In the end, I came within 11 seconds of a personal best and, considering the heat and humidity this summer compared to my PR from the cooler spring temperatures, I choose to believe that all of my hard work through a very sweaty summer has paid off. As for racing on tired, heavy legs that may have been faster with a couple of rest days beforehand – that is my own fault and my personal take-away from this race. It does take a while to get things through my stubborn head, but I have now promised myself that I WILL take it easy before my next race and give myself a chance to miss running for a few days. I always have my best runs when I have missed a day or been forced to stay inside on the elliptical. I generally expect those runs to be the hardest (what if my body forgot how to run during those days off?), but they always turn out to be the best runs, where I am surprised by the sheer joy and power I feel with every step. I need to remember this and take it to my next race.
Alana finished strong as well, 4 minutes over her last 10K, but an accomplishment nonetheless considering a summer head cold kept her off the pavement for almost two weeks this month. She took a lesson from this one too, and that has to do with consistent training. While I am too consistent (to a fault), she is not consistent enough and seems to head into each race feeling unprepared. If only we could split our differences! However, regardless of finishing time, every woman got a beautiful medal and was cheered through the finish line like a rock star where sweet chocolate and salty chips awaited.
As if that wasn’t the perfect ending to a great race, we had some princesses to meet! Once everyone had finished, with medals around our necks, it was time to talk Disney racing – and pose like princesses, complete with tiaras…
It was so fantastic to meet these women – and in fact, we chatted so long that the race course was being dismantled around us! We may all be at different paces and come from different places, but we certainly do have a lot in common with a love of Disney and a love of running. This gathering made the race so much fun and we can’t wait to do another Princess meet-up at the next big race in Toronto next month.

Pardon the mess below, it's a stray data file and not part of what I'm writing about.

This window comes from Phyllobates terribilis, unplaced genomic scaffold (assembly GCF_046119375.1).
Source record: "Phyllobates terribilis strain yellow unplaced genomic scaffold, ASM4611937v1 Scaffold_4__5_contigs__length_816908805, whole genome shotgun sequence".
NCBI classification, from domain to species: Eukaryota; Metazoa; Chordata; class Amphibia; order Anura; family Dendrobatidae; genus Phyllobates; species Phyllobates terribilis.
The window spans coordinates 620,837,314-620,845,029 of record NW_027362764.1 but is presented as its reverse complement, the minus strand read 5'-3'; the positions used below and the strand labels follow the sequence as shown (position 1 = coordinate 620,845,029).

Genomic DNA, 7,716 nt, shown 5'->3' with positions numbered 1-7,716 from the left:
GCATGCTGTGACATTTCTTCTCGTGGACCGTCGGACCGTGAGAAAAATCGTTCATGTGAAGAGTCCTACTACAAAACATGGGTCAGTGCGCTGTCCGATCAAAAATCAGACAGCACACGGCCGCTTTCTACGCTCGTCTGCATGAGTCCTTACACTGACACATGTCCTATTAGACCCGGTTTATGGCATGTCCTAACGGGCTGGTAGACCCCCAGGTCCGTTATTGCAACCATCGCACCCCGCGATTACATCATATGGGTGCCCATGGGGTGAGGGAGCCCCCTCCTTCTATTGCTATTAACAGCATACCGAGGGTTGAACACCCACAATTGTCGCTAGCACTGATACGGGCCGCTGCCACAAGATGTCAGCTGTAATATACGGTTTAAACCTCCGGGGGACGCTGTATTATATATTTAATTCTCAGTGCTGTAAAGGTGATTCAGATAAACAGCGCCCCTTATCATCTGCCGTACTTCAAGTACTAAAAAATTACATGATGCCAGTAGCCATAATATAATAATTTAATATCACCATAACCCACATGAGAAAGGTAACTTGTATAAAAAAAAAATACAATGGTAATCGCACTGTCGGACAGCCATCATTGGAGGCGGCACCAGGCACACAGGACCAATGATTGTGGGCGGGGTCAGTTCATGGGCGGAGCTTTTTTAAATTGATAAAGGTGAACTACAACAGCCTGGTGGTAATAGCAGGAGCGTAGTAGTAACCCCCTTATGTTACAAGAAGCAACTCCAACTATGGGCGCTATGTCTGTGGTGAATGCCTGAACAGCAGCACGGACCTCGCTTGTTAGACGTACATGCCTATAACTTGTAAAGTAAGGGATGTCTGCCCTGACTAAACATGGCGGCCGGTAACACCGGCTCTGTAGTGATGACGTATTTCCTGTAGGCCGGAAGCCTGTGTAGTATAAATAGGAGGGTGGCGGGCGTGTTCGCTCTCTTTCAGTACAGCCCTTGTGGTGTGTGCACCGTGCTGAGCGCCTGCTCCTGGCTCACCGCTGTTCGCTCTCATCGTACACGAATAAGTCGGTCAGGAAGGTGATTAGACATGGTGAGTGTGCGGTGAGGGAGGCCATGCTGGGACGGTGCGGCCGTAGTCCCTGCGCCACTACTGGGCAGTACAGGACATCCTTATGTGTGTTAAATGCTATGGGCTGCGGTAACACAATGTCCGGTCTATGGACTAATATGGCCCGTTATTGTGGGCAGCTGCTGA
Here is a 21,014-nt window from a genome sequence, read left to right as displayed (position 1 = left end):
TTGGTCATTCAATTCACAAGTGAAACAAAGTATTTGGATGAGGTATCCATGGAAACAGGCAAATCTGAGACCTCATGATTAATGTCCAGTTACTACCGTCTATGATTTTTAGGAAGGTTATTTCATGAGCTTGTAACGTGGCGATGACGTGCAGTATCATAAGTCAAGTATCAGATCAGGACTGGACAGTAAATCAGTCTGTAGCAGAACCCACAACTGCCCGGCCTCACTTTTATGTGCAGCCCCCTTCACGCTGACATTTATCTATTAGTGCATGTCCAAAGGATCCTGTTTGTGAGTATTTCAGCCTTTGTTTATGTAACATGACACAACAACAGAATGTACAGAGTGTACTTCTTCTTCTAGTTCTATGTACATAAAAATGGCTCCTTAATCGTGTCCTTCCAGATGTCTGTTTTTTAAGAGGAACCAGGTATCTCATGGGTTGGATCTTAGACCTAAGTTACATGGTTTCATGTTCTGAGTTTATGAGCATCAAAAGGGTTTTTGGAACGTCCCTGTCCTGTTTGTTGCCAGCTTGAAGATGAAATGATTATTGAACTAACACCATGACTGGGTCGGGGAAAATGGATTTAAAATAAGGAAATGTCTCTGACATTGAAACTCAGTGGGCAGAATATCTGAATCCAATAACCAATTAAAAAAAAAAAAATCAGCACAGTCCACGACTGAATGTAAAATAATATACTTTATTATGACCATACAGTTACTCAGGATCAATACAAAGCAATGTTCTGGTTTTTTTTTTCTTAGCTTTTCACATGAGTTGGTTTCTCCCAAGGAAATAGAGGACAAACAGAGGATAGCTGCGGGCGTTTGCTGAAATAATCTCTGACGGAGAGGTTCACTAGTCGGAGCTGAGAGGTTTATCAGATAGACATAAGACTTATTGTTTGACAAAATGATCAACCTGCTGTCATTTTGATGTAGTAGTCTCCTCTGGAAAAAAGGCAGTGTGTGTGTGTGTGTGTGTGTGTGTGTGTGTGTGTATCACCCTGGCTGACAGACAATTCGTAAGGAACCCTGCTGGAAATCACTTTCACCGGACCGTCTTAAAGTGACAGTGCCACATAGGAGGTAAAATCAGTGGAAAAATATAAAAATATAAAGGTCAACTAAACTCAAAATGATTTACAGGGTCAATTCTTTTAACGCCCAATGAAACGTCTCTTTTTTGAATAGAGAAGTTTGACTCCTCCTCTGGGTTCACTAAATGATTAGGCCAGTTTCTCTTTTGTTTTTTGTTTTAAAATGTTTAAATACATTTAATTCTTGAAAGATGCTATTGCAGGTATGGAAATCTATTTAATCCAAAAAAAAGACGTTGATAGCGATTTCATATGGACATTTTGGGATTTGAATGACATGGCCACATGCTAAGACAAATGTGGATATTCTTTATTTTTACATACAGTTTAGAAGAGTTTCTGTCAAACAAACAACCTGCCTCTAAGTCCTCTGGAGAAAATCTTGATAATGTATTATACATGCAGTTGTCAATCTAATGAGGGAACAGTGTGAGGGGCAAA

This race experience may have highlighted some differences between me and my sole sister. Sure, we train differently. Yes, we have different goals when we run. Our pre-race nerves manifest themselves in different ways. We have different challenges and we both take different lessons away from a race. But it also cemented what a great team we are! This was a 36-hour get-away of pure princess power where we never stopped talking or laughing. And on this particular day, we were both so proud to be women taking part in this event. We came away more excited than ever to run the half-marathon in Disney World surrounded by princesses, including the fabulous ones we met here. In fact, it crossed our minds that we may want to come back to Sunnybrook Park for another Women’s Run…say, the half-marathon in 2013? We’ll be full-fledged princesses by then, having completed our goal race at the most magical place on earth. We want to be able to stop and smell the roses on that course and savour every moment…but I also want to know how fast I can run a half-marathon (and Alana was easily influenced by the finisher’s necklace!). I just wasn’t sure if we would be able to find one that would appeal to us or feel like the right fit. Now, we have. The best race for us is one where women set the pace. And we’re damn proud of it.